AD sector warns against subsidy cuts

The Anaerobic Digestion & Bioresources Association has warned that Government plans to cut support for new AD plants will be “disastrous for bill payers”.

The Association’s official response to the review of the Feed-in-Tariff (FIT) warns the plans will cut industry growth to negligible levels and fail to deliver the baseload electricity generation capacity that would help keep the lights on. 

“DECC’s proposed deployment cap represents just 72.7MW over three and a quarter years – but to put this in context the AD industry deployed 47.9MW from 89 plants under the FIT scheme in 2014 alone,” said Association Chief Executive, Charlotte Morton.

“We understand government’s need to ensure value for money, but they should recognise that AD delivers much more than energy alone, and can reduce the cost of support over time if it is supported now. 

“Of course this cap comes in addition to the government’s decision to remove pre-accreditation from the FIT scheme. Given the length of time that it takes to develop AD plants, the announcement has already had a crippling impact on investor confidence – we know that £250 million of investment is on hold from two prospective investors alone. It is crucial for DECC to offer tariff guarantees early in the project development process to restore investors’ faith in government.”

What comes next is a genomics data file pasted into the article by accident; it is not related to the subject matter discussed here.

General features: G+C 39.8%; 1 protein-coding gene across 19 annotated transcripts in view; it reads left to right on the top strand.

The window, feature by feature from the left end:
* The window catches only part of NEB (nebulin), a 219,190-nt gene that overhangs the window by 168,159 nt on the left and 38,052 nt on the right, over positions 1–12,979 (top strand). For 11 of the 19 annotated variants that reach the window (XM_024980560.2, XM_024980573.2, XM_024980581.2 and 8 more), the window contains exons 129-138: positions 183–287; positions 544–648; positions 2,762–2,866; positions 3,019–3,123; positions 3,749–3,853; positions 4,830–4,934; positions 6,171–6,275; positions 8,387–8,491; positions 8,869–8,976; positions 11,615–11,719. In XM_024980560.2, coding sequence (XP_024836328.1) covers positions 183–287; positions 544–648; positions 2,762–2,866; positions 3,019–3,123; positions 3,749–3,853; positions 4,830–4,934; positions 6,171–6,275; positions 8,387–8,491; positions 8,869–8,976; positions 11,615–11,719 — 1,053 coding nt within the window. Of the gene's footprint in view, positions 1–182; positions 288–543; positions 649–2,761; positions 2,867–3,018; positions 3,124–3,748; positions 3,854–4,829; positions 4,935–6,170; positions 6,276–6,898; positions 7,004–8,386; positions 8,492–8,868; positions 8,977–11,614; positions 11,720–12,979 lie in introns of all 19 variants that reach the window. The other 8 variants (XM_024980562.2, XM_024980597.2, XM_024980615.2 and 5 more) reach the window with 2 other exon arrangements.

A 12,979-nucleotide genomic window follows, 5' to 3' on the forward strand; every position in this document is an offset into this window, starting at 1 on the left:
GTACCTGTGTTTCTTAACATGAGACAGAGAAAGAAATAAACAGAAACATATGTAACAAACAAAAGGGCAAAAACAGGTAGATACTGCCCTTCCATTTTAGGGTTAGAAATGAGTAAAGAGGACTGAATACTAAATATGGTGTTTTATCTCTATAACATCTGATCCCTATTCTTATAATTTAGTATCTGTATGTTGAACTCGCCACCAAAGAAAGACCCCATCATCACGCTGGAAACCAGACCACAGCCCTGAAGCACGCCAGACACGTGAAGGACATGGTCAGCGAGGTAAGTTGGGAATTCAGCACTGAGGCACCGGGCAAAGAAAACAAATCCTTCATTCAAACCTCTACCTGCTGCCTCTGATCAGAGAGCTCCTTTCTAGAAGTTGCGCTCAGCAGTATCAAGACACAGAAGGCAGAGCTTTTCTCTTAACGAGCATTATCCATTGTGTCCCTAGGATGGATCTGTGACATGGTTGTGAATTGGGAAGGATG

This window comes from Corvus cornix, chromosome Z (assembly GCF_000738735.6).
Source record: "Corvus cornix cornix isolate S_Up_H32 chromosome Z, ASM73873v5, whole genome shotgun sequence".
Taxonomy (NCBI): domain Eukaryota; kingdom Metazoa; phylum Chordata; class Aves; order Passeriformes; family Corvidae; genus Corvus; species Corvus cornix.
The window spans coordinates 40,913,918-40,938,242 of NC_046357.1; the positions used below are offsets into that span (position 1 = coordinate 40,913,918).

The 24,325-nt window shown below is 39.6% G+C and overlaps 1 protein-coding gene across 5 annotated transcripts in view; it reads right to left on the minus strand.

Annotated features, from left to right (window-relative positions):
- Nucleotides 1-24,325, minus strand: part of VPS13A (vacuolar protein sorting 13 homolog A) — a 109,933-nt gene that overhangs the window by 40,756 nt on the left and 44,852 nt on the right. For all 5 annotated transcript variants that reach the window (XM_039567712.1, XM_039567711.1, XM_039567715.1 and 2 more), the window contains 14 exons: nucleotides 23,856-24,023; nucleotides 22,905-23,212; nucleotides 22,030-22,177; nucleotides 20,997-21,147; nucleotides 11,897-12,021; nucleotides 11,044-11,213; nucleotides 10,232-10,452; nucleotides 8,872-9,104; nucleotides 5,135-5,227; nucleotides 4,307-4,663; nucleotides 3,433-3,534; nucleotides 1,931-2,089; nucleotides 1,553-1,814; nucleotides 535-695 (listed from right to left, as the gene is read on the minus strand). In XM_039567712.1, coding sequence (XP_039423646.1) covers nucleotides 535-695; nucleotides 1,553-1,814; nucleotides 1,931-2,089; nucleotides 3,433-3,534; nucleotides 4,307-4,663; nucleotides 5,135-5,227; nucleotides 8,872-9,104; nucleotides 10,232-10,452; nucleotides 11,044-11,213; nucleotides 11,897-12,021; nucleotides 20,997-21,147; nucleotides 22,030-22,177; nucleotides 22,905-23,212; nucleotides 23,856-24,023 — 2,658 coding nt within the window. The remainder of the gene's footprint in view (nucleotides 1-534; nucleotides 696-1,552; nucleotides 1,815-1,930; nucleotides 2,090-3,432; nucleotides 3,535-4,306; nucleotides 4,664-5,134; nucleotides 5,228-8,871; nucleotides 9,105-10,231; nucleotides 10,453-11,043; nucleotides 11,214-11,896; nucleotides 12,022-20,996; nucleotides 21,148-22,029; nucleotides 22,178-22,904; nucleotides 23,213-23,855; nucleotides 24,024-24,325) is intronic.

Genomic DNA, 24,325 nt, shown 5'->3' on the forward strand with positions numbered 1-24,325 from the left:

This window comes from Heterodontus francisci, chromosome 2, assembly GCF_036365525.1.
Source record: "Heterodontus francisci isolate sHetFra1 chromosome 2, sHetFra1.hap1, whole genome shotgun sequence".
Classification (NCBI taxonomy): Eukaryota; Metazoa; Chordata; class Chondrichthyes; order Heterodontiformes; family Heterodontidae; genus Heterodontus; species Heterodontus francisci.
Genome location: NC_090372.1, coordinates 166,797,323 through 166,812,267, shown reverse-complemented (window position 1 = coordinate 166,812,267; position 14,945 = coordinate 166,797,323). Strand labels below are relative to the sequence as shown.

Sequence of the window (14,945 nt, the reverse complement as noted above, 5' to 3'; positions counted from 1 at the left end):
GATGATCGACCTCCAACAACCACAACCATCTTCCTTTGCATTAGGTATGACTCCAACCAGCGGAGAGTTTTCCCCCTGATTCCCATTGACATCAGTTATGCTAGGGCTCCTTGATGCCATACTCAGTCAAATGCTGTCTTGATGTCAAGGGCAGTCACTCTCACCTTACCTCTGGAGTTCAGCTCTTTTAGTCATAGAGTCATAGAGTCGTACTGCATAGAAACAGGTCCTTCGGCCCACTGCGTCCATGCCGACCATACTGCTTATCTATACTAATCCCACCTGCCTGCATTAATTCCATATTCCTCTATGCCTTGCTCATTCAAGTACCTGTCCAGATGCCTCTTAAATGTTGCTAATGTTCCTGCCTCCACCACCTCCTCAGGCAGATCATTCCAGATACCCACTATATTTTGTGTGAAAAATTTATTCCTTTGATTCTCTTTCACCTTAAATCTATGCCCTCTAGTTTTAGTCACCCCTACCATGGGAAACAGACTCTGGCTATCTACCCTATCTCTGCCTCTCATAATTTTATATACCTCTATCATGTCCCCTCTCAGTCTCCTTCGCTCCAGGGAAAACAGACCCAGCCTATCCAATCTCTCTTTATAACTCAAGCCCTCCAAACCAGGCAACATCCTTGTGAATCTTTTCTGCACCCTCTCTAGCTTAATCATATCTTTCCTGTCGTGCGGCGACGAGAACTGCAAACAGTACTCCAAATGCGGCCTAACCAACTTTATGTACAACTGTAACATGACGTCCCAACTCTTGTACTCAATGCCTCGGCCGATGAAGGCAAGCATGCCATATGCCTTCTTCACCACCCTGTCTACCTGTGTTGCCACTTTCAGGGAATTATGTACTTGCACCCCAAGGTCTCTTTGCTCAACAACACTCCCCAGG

“DECC’s current proposals would– prompting higher consumer bills in the long-term, a greater reliance on energy sourced from volatile parts of the world, an uncertain future for UK farming resilience, and a carbon abatement bill in the billions,” added Ms Morton.    

“The Energy Secretary suggests that these decisions are aimed at ‘re-setting’ government policy to deliver cost effective baseload energy – but ADBA has provided evidence showing how AD will offer cheaper baseload energy than new nuclear by the time Hinkley Point C is delivered, providing localised generation without the risk of a single large development.”  

Jamie Hailstone is a freelance journalist and author, specializing in local government, transport and energy issues